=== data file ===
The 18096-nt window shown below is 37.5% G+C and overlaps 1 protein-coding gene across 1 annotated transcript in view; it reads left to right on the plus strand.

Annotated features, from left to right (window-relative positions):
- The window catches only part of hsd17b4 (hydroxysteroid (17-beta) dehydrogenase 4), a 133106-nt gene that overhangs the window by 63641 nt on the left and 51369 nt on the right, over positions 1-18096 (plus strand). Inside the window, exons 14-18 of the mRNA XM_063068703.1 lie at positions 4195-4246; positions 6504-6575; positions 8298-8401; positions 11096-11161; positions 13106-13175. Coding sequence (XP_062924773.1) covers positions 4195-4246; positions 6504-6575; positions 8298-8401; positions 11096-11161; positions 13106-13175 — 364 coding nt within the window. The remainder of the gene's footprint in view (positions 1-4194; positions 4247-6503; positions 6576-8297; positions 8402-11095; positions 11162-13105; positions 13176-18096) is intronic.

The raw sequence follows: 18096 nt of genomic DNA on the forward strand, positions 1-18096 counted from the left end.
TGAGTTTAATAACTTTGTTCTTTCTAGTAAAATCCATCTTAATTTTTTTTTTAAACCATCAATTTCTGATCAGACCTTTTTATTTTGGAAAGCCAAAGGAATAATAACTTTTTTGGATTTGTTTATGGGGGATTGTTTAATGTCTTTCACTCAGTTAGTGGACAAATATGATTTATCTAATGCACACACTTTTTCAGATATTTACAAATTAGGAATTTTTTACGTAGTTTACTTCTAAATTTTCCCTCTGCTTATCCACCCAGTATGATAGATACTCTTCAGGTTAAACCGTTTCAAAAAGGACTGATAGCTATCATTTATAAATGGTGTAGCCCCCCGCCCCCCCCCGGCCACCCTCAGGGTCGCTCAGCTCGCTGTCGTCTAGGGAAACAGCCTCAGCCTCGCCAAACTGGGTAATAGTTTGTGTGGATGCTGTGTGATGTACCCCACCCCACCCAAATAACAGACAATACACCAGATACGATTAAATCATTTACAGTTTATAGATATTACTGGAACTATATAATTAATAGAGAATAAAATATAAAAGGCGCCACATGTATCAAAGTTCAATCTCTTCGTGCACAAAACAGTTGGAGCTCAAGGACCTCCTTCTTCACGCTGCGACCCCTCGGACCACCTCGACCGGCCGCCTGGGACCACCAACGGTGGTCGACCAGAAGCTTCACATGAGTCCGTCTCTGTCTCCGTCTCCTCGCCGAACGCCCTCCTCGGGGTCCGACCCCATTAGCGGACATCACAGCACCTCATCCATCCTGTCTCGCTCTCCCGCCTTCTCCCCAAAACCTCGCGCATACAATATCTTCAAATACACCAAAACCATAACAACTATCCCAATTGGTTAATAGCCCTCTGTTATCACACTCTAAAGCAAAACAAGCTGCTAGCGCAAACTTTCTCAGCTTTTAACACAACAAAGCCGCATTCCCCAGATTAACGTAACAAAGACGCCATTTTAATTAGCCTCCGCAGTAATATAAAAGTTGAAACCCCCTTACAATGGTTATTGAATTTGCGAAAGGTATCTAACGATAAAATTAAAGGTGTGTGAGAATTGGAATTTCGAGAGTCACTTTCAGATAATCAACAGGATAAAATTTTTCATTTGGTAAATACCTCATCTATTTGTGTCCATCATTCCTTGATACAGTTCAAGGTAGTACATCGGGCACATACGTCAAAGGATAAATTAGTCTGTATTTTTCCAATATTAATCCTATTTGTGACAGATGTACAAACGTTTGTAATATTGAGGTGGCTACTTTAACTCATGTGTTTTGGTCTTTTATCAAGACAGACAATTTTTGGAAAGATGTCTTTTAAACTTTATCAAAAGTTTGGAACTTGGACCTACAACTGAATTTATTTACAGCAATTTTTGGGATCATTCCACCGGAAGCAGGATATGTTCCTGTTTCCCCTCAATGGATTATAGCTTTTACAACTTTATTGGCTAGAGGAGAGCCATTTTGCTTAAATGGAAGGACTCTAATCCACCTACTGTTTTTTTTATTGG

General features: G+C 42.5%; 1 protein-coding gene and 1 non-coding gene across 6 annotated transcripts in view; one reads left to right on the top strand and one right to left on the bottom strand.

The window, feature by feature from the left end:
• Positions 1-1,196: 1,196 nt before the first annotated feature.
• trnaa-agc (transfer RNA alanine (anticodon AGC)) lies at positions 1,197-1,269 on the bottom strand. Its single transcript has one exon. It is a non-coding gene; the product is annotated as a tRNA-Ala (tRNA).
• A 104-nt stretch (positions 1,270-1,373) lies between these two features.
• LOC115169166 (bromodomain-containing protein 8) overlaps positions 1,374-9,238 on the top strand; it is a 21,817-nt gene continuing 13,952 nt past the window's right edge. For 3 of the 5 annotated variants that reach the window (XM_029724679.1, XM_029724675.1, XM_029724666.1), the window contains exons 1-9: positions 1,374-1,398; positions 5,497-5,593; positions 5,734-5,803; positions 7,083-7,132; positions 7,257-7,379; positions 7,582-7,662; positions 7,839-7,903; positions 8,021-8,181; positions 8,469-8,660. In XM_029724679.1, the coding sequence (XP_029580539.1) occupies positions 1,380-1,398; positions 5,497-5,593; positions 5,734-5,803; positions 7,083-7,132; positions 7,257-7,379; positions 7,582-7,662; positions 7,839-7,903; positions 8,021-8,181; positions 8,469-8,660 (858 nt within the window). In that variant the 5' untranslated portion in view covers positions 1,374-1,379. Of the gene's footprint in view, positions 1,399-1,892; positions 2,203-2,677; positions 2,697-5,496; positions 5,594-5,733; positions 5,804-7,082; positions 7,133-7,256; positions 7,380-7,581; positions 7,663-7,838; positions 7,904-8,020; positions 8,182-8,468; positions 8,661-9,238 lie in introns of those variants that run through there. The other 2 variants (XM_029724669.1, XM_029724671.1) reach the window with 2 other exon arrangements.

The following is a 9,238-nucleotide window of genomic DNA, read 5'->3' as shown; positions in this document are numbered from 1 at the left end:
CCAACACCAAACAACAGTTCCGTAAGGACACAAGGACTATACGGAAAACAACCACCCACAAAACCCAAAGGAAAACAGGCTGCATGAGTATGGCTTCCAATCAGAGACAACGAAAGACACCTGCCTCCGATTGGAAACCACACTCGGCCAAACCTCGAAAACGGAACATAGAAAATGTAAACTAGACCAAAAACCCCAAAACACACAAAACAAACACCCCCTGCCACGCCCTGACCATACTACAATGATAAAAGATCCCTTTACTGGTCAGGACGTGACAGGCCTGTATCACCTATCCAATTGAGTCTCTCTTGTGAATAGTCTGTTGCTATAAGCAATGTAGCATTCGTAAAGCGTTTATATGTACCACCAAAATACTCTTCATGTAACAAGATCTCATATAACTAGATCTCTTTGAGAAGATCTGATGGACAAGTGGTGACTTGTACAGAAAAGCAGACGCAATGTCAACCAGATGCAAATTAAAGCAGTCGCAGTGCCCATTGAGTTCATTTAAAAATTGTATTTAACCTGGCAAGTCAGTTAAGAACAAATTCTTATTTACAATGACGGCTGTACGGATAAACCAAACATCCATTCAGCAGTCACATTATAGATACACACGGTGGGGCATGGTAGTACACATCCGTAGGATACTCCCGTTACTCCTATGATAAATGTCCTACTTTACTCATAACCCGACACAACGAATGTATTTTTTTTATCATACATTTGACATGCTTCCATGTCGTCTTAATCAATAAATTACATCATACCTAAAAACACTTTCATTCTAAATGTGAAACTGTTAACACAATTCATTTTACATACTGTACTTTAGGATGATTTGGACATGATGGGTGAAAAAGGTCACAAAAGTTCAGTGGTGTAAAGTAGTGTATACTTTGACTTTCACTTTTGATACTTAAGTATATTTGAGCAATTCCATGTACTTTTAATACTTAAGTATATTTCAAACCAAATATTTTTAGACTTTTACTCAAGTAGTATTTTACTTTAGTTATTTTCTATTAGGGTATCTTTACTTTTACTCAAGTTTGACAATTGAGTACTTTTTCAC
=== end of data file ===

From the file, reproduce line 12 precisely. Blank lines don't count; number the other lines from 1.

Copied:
The following is a 9,238-nucleotide window of genomic DNA, read 5'->3' as shown; positions in this document are numbered from 1 at the left end: